by Chris Marker

Paris: Éditions du Seuil, 1959. First edition. Oblong 8vo (19,5x25cm), original laminated photographic boards. 146pp. Text in French. Light edgewear with two small closed tears on head and tail joint surface, not affecting the binding at all. Some light occasional toning to margins. Small stain on free rear endpaper and rear pastedown (less than 1cm). Very good.


For the first time in 1958, North Korea invited a Western delegation to visit the country after the Korean War. It was a French delegation, who was allowed to enter the county, among them were artists, such as filmmaker Claude Lanzmann, songwriter and actor-filmaker Jean-Claude Bonnardot, journalist and playwright Armand Gatti, and Chris Marker.

Only a year earlier, a similar delegation with Chris Marker and Armand Gatti had traveled to Siberia. Marker transformed his expierence into a film Letter from Siberia, and Gatti into a book Sibérie – zero + l’infini. This trip to North Korea led to a similar outcome, but this time it was Armand Gatti who returned with the film Moranbong and Chris Marker with the book Coréennes.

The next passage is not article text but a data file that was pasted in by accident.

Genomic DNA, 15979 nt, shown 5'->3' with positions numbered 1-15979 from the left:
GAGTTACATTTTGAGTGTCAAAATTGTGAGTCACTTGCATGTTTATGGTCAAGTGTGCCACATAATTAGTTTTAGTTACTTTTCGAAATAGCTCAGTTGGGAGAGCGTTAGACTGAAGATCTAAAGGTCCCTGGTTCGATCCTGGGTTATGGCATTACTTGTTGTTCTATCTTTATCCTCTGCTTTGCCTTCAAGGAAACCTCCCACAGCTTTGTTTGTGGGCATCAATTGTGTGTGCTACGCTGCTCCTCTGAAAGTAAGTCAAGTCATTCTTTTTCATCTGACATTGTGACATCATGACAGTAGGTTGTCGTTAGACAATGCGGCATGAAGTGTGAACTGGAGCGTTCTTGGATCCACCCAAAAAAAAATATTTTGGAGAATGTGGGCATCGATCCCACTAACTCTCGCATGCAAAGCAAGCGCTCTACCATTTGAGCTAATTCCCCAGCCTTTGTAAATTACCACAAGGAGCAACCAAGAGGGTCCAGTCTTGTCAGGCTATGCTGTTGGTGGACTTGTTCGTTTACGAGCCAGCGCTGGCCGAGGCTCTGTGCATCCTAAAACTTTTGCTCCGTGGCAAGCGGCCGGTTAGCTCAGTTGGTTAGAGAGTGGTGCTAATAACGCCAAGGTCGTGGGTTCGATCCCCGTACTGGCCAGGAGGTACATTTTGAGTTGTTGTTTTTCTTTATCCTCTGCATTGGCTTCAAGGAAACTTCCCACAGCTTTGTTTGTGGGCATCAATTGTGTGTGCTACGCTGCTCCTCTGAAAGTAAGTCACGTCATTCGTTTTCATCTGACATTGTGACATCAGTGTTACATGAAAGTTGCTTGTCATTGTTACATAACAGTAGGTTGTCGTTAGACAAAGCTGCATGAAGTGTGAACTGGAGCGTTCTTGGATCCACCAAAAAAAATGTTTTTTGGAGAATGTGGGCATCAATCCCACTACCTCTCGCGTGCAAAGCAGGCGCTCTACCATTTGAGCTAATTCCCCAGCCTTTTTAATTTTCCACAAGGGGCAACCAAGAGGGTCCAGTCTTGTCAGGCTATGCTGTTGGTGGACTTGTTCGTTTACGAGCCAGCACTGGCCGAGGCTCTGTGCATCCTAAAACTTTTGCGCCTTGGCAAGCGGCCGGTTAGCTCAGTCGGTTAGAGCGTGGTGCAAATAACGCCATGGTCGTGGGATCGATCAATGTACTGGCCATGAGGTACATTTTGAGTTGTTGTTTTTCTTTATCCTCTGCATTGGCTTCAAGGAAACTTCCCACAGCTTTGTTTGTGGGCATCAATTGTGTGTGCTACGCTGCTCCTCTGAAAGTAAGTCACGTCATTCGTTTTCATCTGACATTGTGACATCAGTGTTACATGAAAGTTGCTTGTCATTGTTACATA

Coréennes is the first and only book in the Courts-Métrages [Short Films] series at Éditions du Seuil, which focuses less on the political aspect of North Korea, and more on the ordinary people. As Marker states in the end of the book, “at the end of this journey, there is human friendship. The rest is silence”.

Armand Gatti’s film Moranbong is a deeply humanist, pacifist and universal work that tells the story of two lovers separated by war and functions as a parable for an equally divided country. It is the only cinematic collaboration to date between France and North Korea and was censored in both countries. In France, the film was censored from 1959 to 1963, for attacking France’s foreign policy.

Coréennes is divided into seven chapters: 1. The Six Days; 2. The Two Orphans; 3. The Seven Wonders; 4. The Five Senses; 5. The Three Sisters; 6. The Nine Muses; 7. The Four Corners.

Chris Marker combined image and text in an absolute poetic way. Coréennes also allows a special insight into Marker’s conception of travel, which he analyses in the book. According to Marker, there are three different ways to travel; the Barnabooth way, the Ghengis Khan way, and the Plume way.

Marker himself prefers the Plume way, apart from the gentleman traveller (Barnabooth), and the conqueror (Ghengis Khan), which means submitting himself to the random events that happen to him, further “to accept in their disorder the rhythms, waves, shocks, all the buffers of memory, its meteors and its dragnets”.
Printed on the presses of Sapho printing house in Paris with cover design by the great french designer Pierre Faucheux.

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